David Hume's Argument Analysis

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How can you best describe the so-called problem of evil?
The problem with evil is an argument that is meant to prove that God does not exist or it is more likely than not that God does not exist. Ernest Nagel believes that one of the most important characteristics of atheists is the belief that, “there are no good reason to believe that god exists” (Velasquez, 2014p.260) based on the existence of evil in the world.
David Hume’s argument on the problem with evil is that man can only know what he has experienced so if we take the idea of such a god out of our minds and then were forced to look at our world we would never have reason to believe that a, “supreme, intelligence, benevolent, powerful god exists”. Hume’s expresses this argument in two different ways one is a deductive argument called the, “logical problem with evil which shows that god necessarily does not exist” (Velasquez, 2014p.262). The second is an inductive or probable argument called the,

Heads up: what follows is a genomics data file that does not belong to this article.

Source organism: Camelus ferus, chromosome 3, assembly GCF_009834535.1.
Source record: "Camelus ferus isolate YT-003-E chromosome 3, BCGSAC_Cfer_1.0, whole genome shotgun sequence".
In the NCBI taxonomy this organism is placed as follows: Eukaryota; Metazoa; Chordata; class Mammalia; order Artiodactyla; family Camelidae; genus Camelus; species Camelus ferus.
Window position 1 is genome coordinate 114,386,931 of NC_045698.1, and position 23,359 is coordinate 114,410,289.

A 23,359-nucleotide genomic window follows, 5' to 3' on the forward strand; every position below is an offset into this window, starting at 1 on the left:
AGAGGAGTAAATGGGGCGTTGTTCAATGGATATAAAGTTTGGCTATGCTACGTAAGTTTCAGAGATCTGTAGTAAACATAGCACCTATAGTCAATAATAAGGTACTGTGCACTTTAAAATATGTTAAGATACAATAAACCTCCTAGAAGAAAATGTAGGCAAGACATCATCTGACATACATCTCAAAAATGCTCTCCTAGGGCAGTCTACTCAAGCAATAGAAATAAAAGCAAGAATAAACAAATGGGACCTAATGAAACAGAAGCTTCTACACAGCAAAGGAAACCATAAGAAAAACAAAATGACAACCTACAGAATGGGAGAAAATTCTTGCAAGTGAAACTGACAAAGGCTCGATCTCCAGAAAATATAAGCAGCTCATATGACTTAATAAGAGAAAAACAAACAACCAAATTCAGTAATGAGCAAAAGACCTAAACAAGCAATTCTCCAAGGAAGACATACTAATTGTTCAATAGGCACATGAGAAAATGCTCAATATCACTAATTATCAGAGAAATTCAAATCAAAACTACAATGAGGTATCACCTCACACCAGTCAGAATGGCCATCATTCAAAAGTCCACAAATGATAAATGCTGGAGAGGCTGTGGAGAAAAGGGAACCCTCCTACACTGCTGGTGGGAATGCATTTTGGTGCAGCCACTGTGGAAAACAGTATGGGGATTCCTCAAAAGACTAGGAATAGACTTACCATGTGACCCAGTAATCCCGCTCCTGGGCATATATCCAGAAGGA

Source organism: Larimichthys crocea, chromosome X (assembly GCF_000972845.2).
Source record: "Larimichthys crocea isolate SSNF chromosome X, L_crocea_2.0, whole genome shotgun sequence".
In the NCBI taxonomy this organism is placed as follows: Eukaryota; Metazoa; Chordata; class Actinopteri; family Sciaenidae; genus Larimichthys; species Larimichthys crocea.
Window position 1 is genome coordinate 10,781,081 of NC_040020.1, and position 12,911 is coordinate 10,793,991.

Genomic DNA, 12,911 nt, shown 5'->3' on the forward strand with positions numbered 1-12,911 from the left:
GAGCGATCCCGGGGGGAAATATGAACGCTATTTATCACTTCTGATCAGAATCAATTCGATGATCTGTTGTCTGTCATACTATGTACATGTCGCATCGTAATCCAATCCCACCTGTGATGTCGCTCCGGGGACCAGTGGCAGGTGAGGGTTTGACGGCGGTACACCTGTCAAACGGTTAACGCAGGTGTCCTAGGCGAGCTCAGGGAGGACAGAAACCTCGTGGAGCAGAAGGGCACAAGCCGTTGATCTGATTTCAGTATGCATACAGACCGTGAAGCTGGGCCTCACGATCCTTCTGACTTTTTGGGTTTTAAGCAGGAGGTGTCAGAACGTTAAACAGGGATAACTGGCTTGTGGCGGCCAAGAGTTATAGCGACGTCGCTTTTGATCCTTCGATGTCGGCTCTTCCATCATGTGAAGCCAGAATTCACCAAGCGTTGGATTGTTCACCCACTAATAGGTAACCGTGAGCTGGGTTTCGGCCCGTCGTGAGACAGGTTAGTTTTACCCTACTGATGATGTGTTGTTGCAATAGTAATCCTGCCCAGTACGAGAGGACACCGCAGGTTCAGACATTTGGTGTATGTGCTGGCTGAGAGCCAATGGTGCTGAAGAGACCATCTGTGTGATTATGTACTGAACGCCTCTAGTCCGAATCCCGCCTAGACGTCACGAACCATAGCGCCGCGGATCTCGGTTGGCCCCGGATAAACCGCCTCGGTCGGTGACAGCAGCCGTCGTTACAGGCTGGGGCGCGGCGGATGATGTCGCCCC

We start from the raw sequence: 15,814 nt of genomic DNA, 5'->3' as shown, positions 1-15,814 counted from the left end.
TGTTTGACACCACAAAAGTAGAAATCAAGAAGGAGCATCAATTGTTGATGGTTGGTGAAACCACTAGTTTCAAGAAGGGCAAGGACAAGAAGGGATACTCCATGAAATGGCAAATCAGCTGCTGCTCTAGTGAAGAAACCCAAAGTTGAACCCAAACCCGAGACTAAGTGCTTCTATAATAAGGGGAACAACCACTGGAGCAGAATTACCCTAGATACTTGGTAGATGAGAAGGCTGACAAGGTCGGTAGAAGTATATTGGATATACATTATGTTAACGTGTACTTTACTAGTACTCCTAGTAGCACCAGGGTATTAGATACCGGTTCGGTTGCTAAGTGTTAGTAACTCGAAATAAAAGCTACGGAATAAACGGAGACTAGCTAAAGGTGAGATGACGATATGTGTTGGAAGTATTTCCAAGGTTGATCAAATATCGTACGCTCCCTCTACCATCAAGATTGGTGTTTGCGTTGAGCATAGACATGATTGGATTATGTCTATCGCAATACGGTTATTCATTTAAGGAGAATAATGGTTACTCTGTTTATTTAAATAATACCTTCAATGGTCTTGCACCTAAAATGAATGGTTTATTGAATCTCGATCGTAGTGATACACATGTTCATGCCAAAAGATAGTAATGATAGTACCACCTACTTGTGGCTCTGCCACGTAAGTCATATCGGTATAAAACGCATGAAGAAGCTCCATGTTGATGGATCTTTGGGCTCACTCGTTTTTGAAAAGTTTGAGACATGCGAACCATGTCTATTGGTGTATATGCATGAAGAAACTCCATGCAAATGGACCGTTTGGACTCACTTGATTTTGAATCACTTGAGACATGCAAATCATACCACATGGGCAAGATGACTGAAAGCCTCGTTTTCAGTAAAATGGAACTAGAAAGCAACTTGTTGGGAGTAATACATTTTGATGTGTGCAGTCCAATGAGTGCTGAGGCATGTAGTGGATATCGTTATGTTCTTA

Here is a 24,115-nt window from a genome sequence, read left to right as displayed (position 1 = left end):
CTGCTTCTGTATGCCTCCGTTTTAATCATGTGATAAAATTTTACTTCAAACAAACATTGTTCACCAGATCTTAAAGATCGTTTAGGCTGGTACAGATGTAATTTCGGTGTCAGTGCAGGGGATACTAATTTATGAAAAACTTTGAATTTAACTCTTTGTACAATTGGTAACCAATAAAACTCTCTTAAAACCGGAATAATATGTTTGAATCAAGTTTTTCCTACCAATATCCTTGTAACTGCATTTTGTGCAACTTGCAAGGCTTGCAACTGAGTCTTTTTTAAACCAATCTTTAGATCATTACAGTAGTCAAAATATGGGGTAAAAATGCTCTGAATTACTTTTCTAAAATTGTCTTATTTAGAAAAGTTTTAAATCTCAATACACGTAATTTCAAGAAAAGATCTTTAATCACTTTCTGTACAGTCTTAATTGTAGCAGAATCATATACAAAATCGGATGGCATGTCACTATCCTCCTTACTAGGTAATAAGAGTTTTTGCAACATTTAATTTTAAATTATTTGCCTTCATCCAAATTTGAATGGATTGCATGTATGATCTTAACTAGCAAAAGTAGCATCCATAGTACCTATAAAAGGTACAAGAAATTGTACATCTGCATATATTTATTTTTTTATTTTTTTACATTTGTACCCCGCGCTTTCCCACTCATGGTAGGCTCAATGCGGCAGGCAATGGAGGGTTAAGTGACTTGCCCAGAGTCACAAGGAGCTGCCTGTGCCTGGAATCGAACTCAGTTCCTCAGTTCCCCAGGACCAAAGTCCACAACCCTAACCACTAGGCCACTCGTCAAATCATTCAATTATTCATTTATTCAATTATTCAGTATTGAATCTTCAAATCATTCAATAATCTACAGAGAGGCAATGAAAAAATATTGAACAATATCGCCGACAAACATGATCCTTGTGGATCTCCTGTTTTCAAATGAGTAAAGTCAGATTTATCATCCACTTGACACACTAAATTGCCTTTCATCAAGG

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Then when the leader of the angels Lucifer became jealous of god he was cast out of heaven along with other fallen angels, this is how evil entered this world. Saint Augustine argued that, “evil is the absence of something good and the only way for god to have created a world without evil would to be to create another god like himself” (Velasquez, 2014p.263). Other answers include god created evil so we could have free will to choose god. Richard Swinburne explains, “it is not logical that god would give us free will and yet ensure we always use it the right way” (Velasquez, 2014p.264). Lastly, John Hicks argues that we would be dissatisfied in a world without evil. Our, “ethical concepts would have no meaning whatsoever” (Velasquez, 2014p.266). Think about it, no right because there is no wrong, no love because there is no hate, no peace because there is no war, none of the things we consider virtuous would even
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